Symposium Paper: Afterthoughts: International Commercial Contracts and Arbitration
Nottage, Luke, Australian International Law Journal
This article mainly responds to Professor Bonell's three proposals (on page 177 of this volume) to expand usage of the UNIDROIT Principles of International Commercial Contracts (UPICC). As UPICC are primarily opt-in rules, they can be more ambitious than the United Nations Sales Convention (CISG). They also needed to be, being designed for all commercial contracts--including many more relational contracts. This imparts a somewhat different 'vibe' to UPICC, creating one impediment to the proposal for a UN Declaration urging interpretation of CISG in light of UPICC. As a formal reasoning based legal system, particularly in contract law, Australia also still struggles with such soft law initiatives. More promising will be law reform clarifying that courts, not just arbitrators in proceedings with the seat in Australia governed by the UNCITRAL Model Law on International Commercial Arbitration, are free to apply 'rules of law'--including UPICC--as the governing law. Elevating UPICC into a Model Law for International Commercial Contracts would also be useful. Australia could then adopt or adapt provisions as the basis for more comprehensive reform of its contract law. This would better mesh with burgeoning relational transactions, and many norms (such as good faith) could also extend to domestic dealings.
From their first edition in 1994, the UNIDROIT Principles of International Commercial Contracts ('UPICC') covered more topics than the United Nations Convention on Contracts for the International Sale of Goods 1980 ('CISG'), in force from 1988 and incorporated into Australian law the following year). Especially during the final stages of negotiating CISG, several topics had to be omitted (e.g., arguably, pre-contractual liability) or watered down (e.g., direct and non-derogable obligations on contracting parties). (1) This was mainly to secure general acceptability, particularly on the part of Anglo-Commonwealth states. Even when states had acceded to CISG, prima facie binding their firms selling goods to counterparts in other CISG member states (pursuant to Art 1(1)(a)), firms were permitted to opt out of CISG in whole or in part (Art 6). Anglo-Commonwealth courts and lawyers have not applied CISG as frequently or consistently as counterparts particularly from major civil law tradition jurisdictions. Yet CISG did establish a common language for addressing core issues of contract formation and performance. (2)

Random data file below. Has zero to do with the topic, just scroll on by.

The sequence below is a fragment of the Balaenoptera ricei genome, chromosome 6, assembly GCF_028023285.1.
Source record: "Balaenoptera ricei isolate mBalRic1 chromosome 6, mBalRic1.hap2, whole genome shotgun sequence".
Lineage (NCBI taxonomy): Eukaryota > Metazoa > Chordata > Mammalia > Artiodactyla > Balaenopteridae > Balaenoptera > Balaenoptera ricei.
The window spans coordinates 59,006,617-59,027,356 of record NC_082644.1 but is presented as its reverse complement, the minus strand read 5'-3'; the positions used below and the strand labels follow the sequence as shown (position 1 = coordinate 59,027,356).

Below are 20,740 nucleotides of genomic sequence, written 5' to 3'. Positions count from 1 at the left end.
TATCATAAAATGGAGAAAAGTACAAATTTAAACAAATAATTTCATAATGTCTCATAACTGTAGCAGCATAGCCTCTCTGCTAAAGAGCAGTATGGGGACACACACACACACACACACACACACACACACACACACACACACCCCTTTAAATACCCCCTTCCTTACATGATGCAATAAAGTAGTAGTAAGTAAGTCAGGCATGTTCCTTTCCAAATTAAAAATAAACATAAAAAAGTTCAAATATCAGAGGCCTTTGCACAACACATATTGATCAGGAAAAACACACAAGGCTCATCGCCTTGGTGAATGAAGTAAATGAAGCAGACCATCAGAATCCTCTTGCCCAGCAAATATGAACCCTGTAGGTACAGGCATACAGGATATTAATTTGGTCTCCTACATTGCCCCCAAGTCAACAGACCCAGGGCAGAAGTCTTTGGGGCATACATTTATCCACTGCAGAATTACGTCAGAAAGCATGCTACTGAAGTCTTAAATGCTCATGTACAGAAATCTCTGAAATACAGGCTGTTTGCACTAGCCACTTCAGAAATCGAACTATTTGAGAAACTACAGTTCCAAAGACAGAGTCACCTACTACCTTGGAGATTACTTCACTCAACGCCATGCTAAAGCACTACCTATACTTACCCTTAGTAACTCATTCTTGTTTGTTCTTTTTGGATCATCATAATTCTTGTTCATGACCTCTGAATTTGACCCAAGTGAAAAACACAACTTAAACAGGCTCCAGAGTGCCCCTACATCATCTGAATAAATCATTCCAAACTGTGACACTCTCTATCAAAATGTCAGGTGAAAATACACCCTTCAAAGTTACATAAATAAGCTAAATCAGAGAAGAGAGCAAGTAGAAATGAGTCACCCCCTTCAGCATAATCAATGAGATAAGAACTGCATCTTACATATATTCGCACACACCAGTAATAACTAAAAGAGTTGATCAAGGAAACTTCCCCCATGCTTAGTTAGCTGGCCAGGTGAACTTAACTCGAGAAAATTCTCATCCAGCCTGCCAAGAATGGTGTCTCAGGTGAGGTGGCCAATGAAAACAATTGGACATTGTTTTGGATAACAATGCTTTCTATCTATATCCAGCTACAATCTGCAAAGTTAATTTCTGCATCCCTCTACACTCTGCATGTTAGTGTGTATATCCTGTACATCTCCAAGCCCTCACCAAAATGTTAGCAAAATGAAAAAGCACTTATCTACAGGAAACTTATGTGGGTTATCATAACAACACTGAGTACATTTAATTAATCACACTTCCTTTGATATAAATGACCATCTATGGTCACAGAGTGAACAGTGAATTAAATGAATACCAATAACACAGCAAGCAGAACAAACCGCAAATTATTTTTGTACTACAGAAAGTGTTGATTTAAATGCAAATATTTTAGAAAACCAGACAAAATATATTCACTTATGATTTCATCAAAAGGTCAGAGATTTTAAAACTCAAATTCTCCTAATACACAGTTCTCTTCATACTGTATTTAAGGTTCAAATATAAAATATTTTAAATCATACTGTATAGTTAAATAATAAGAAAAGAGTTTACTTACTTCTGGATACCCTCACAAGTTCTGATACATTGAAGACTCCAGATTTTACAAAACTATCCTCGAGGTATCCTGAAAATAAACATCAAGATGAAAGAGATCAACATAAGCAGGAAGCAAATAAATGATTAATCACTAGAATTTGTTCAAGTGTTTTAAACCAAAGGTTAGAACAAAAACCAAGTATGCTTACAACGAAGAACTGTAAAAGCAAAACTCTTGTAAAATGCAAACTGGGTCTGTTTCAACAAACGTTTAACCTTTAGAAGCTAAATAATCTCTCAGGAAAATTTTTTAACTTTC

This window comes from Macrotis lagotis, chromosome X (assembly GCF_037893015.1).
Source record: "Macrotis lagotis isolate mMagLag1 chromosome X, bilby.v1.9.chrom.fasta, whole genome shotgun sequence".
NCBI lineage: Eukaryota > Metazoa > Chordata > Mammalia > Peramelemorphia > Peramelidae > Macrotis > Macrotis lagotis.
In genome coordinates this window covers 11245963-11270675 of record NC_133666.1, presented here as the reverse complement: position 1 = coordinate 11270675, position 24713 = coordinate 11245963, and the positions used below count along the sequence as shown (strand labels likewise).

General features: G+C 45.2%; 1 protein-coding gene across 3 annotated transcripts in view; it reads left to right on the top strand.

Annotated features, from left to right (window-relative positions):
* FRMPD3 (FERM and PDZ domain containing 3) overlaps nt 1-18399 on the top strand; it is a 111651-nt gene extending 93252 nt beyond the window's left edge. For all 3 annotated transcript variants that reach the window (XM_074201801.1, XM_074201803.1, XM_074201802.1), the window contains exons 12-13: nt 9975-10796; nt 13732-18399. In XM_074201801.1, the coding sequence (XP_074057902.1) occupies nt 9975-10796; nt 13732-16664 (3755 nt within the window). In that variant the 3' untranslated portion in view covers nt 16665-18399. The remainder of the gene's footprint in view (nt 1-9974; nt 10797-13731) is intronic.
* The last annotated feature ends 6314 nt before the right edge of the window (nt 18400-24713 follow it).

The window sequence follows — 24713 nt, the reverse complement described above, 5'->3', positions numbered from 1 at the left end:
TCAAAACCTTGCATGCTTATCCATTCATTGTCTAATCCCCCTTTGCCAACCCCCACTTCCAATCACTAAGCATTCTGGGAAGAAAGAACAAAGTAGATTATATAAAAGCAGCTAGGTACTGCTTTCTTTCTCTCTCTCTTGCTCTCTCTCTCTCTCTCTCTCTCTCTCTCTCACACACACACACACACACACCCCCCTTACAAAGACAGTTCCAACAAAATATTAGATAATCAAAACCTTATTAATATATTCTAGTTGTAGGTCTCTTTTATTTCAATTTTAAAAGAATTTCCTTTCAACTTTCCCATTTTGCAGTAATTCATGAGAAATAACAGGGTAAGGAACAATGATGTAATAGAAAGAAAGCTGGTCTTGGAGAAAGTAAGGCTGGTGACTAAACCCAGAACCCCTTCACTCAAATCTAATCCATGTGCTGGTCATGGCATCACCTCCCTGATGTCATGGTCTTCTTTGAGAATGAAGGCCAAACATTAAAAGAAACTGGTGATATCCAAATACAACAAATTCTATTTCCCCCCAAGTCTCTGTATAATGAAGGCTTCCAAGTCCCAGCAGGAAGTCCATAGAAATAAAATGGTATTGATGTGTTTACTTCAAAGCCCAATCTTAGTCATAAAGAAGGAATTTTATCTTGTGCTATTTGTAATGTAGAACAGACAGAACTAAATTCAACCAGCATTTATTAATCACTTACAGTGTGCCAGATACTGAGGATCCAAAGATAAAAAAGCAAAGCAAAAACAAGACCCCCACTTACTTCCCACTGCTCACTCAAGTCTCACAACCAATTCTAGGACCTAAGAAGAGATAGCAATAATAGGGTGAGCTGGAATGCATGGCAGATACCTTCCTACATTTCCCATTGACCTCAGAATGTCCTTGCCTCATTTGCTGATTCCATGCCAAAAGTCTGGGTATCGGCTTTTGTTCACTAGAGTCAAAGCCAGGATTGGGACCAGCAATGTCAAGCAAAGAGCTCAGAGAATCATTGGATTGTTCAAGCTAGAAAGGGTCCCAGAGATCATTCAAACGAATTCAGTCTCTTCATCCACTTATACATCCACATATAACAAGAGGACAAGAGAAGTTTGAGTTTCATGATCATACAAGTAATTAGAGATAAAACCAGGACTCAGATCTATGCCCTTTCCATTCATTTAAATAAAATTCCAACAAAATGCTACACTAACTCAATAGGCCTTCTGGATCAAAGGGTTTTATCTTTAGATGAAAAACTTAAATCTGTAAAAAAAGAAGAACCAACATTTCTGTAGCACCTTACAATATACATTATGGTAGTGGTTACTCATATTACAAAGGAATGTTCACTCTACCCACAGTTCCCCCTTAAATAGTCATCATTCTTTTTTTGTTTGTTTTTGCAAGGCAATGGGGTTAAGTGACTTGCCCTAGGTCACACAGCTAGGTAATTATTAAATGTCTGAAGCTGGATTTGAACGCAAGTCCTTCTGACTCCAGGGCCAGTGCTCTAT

The first edition of UPICC heralded a new round of harmonisation in this field, often reproducing wording from CISG. But the Principles added new or more specific obligations (e.g. Art 1.8 on good faith and Art 2.1.15 on pre-contractual liability). UPICC needed to be more ambitious because the provisions were not limited to international sales of goods. They could afford to be so because generally applied on only an opt-in basis--unlike CISG, which applies pursuant to Art 1 unless parties exclude it through CISG Art 6. The second edition of UPICC (2004) further expanded coverage, into areas such as third parties, assignment, and limitation periods. (3) A Working Group completed a third edition draft in mid-2010, expected to be formalised for public release by 2011. (4) The Working Group considered adding possible provisions on 'termination for just cause', but eventually decided not to include them in the third edition of UPICC. The proposed provisions were aimed at covering situations not amounting to excusable force Majeure. (Art 7.1.7, like CISG Art 79) or even 'hardship' (Arts 6.1.2-3) or 'fundamental non-performance' (i.e. serious or material breach justifying termination: Art 7.3.1, more detailed than CISG Art 25). (5) Such topics are particularly important in long-term 'relational contracts', especially cross-border service transactions like distributorships or licensing contracts(6) UPICC has thus moved with the times in developing new norms to govern trading in services, not just in goods, rather like in 1994 when the World Trade Organization added the Central General Agreement on Trade in Services (and a treaty on Trade Related Aspects of Intellectual Property Rights) to the long-standing Central Agreement on Tariffs and Trade. …